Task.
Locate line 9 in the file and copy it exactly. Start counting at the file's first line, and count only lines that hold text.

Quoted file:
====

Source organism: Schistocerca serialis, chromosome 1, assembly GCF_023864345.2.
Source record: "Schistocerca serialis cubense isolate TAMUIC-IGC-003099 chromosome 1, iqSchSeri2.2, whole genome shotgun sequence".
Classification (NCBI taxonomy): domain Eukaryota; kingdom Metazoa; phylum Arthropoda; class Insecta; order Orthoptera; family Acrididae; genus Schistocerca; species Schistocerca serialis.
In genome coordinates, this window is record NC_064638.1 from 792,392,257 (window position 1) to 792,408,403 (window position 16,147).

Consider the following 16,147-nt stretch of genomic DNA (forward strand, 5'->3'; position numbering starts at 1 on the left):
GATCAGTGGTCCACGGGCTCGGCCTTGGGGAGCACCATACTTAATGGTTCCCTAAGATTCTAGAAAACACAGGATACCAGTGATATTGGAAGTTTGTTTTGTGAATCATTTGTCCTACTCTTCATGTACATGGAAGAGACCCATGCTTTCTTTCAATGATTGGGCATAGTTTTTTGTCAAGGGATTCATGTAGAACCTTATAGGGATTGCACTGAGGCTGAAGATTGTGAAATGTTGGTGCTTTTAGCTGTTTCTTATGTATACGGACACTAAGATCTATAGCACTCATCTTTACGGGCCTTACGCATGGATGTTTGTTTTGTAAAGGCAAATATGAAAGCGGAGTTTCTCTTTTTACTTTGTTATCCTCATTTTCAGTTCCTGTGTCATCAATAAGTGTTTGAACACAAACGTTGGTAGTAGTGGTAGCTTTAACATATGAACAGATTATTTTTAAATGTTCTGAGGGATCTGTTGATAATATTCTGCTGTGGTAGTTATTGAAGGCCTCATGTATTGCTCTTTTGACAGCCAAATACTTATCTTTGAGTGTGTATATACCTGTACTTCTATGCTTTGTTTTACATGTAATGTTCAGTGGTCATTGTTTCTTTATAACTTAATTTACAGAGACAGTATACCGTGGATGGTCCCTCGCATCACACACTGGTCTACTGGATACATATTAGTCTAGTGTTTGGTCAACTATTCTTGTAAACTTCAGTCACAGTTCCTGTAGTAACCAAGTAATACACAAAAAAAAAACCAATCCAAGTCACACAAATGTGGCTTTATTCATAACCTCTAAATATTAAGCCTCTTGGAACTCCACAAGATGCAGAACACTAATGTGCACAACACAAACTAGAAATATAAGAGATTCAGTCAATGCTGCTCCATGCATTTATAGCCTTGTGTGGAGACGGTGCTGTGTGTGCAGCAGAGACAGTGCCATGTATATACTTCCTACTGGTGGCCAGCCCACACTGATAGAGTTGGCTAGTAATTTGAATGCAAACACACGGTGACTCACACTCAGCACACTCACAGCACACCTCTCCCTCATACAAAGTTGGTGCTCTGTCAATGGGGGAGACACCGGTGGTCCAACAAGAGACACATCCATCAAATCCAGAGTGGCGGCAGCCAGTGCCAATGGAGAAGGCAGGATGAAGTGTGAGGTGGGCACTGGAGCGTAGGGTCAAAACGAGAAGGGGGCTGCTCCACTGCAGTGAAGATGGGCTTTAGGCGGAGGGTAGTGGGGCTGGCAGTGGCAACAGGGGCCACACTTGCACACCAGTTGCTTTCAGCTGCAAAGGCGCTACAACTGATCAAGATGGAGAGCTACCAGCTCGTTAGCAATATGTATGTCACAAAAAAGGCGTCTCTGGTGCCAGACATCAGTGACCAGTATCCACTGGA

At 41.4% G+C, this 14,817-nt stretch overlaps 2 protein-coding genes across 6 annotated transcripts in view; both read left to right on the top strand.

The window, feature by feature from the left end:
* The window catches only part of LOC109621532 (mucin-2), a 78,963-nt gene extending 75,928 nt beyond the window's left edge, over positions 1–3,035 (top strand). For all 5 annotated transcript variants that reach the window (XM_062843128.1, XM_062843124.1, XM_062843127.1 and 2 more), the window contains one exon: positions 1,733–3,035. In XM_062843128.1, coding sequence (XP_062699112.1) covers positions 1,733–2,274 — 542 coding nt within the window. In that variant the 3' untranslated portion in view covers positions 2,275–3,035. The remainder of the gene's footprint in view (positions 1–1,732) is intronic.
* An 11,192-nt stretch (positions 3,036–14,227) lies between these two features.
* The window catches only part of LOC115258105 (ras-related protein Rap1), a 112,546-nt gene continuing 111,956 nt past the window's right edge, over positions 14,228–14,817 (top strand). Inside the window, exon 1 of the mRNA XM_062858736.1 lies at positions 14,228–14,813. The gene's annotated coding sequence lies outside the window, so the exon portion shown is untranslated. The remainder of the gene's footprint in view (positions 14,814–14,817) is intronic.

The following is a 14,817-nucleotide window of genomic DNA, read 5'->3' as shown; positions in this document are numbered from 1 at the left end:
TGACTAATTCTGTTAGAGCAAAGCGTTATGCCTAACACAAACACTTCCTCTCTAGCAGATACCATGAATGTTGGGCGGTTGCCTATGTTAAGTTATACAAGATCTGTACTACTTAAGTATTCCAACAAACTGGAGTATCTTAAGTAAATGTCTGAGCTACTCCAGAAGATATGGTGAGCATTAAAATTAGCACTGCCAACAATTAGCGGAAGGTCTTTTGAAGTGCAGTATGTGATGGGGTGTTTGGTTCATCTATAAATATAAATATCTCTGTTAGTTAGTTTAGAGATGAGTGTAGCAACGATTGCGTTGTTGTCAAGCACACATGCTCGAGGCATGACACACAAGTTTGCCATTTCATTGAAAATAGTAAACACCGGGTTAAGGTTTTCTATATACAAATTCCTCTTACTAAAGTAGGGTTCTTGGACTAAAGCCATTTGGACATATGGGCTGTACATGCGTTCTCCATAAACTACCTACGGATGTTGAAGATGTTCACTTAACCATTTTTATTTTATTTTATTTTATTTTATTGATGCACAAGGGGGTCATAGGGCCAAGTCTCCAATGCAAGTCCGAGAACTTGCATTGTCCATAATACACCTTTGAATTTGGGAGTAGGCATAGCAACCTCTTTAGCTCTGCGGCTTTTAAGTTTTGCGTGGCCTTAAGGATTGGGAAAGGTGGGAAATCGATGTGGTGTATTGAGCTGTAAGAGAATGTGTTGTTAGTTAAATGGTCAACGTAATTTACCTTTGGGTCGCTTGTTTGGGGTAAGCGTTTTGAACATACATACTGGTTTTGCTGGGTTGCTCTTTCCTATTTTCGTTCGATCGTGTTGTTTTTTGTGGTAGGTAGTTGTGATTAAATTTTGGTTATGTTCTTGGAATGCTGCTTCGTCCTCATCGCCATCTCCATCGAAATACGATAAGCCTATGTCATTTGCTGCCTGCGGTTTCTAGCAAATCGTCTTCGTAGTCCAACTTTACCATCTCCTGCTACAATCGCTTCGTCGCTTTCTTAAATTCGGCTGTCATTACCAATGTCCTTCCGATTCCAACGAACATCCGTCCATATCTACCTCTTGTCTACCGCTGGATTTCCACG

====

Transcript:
* The window catches only part of LOC109621532 (mucin-2), a 78,963-nt gene extending 75,928 nt beyond the window's left edge, over positions 1–3,035 (top strand). For all 5 annotated transcript variants that reach the window (XM_062843128.1, XM_062843124.1, XM_062843127.1 and 2 more), the window contains one exon: positions 1,733–3,035. In XM_062843128.1, coding sequence (XP_062699112.1) covers positions 1,733–2,274 — 542 coding nt within the window. In that variant the 3' untranslated portion in view covers positions 2,275–3,035. The remainder of the gene's footprint in view (positions 1–1,732) is intronic.